This past winter holiday, my wife and I took our young kids (ages 2 and 6) to Disney. We brought the grandparents along too and took turns taking the kids to the theme parks and going off by ourselves. It was our first time there since we were kids ourselves. Turns out, this wasn't our fathers' Disney World. In every park, in almost every corner, multiculturalism was for sale "" sometimes as the featured attraction.
Why bother with intercontinental travel? In the Animal Kingdom, the African Safari is just a short walk away.
Gateway to "Africa", Copyright Mikhail Lyubansky
Gateway to "Africa" closeup, Copyright Mikhail Lyubansky
Come for the Safari, stay for the food, and music, and don't forget to pick up a t-shirt on your way out. They're for sale too, you know.
"Green is the new Black" T-shirt, Copyright Mikhail Lyubansky
"One World One Love" T-shirt, Copyright Mikhail Lyubansky
It isn't just Animal Kingdom, of course. Indeed, few places sell multiculturalism on Epcot's grand scale. Its World Showcase features rides, restaurants, and shows from China, Mexico, and 9 other nations.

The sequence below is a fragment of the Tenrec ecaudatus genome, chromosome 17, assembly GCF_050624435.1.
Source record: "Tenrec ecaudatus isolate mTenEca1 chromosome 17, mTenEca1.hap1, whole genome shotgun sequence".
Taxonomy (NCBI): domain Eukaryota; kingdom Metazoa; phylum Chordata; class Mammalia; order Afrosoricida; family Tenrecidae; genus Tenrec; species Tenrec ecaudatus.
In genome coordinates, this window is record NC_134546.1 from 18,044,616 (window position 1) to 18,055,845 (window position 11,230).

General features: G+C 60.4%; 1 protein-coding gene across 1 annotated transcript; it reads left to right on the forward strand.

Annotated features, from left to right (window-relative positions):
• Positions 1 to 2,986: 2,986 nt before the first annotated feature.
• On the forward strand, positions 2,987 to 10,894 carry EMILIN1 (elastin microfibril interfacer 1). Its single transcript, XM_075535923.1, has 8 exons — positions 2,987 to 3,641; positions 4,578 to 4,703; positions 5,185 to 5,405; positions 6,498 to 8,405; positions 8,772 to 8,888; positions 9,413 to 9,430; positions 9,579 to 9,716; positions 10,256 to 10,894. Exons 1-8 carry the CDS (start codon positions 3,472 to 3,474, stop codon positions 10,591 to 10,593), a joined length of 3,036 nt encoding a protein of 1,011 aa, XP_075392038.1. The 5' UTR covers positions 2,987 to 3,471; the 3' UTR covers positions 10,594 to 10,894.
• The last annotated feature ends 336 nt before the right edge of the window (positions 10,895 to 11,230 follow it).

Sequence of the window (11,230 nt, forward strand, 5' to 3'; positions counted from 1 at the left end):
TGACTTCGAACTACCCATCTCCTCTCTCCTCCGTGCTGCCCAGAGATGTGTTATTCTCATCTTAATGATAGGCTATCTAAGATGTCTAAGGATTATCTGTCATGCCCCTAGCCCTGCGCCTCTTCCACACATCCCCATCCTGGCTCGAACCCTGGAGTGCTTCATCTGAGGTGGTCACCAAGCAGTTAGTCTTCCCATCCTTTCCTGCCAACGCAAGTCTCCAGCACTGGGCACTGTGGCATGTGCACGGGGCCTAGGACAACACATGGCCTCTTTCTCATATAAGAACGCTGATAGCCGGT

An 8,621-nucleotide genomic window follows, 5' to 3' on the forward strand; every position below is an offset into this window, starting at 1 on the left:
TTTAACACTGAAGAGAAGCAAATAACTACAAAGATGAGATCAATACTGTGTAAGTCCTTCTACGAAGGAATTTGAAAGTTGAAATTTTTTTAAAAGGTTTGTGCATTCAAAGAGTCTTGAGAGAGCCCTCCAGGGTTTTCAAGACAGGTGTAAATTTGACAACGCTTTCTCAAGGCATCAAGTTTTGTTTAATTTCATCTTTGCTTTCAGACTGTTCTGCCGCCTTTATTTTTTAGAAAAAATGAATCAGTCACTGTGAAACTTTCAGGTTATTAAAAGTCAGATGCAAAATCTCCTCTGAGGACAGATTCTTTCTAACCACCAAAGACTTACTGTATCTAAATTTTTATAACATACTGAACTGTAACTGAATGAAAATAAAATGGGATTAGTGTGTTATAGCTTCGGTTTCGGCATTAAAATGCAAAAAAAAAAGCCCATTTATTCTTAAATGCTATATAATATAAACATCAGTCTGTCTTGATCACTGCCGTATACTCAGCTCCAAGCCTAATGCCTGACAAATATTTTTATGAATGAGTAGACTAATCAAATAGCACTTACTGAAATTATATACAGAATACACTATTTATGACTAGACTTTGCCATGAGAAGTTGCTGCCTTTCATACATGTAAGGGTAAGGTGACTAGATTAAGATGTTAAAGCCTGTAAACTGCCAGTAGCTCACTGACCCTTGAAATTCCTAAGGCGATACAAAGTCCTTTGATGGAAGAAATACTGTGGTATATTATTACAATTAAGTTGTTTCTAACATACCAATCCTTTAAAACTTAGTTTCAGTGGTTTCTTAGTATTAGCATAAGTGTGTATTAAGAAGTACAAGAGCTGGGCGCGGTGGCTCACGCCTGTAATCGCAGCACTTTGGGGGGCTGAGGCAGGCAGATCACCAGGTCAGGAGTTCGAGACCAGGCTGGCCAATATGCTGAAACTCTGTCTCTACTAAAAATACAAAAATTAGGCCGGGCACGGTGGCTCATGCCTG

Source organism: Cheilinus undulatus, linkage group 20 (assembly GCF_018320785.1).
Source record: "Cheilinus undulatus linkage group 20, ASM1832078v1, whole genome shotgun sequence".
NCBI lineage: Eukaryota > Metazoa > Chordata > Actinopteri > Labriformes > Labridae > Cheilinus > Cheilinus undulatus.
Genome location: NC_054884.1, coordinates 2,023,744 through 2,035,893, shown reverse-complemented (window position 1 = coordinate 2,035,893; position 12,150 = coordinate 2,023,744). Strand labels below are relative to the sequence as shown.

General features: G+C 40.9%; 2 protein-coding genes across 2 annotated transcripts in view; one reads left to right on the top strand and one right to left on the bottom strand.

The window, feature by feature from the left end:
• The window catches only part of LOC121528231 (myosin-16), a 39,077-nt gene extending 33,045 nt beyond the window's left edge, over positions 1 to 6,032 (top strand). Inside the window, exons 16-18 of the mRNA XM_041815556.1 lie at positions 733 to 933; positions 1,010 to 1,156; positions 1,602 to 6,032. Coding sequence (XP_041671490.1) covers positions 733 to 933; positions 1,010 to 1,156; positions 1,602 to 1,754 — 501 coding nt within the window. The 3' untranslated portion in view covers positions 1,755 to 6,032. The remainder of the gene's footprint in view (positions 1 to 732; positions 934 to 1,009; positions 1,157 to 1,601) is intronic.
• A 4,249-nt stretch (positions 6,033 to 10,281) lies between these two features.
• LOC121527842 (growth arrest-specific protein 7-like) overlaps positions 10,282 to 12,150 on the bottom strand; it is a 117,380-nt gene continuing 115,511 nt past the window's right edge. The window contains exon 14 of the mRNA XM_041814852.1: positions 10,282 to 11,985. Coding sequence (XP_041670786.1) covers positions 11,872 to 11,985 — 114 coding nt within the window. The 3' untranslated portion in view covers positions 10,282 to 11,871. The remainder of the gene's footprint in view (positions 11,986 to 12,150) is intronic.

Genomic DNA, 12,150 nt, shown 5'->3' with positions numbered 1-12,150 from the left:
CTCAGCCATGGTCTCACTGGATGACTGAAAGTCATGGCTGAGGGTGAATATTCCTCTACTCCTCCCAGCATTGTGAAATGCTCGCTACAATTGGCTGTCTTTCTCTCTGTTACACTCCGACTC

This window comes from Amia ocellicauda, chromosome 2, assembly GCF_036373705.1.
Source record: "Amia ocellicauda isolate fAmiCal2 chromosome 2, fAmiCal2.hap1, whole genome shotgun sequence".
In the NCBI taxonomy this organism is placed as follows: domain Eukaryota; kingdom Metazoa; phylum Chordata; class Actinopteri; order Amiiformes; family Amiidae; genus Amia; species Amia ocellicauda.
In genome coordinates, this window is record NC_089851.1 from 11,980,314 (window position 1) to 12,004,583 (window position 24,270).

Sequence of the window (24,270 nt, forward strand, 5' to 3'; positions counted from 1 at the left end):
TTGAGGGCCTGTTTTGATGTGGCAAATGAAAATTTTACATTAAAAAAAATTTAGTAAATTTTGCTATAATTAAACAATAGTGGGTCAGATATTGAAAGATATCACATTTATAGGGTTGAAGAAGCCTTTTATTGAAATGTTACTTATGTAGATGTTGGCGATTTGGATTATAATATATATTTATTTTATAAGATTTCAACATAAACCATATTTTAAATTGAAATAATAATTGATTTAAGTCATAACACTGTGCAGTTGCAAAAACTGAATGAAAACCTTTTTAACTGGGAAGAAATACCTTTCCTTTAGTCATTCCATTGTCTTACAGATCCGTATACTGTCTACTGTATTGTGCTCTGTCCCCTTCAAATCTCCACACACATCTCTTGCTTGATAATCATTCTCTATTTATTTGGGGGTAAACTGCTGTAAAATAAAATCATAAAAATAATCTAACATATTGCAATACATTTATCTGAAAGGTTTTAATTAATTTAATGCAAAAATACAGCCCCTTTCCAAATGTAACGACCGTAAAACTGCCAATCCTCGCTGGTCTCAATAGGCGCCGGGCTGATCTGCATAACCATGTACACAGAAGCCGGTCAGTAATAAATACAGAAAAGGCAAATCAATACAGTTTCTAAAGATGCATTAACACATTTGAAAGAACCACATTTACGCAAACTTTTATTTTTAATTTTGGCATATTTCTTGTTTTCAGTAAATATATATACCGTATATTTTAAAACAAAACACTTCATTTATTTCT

And the park is so inclusive of diversity that its gigantic Christmas Tree is decorated with multilingual "Happy Holidays" signs. Below is the one in Hebrew.
"Happy Holidays" sign, Copyright Mikhail Lyubansky
Is there any better way to celebrate our differences?
Disney is clearly doing something right. During our weeklong visit, I was struck by the diversity of people I saw and languages I heard. And as far as I could tell, visitors from every cultural group enjoyed the parks and their exhibits.
Tree of Life, Copyright Mikhail Lyubansky
Count my family and me among the satisfied customers. And why not? It's all undeniably fun "" as long as we understand that what we're buying is a fairy tale.
I know; it's not a very profound idea. After all, this is Disney we're talking about. How can one expect anything but a fantasy in the Magic Kingdom? But the multicultural illusion is unusually subtle. After all, the food, the music, the art, even the safari animals are all real. Even the Chinese acrobats are authentic.
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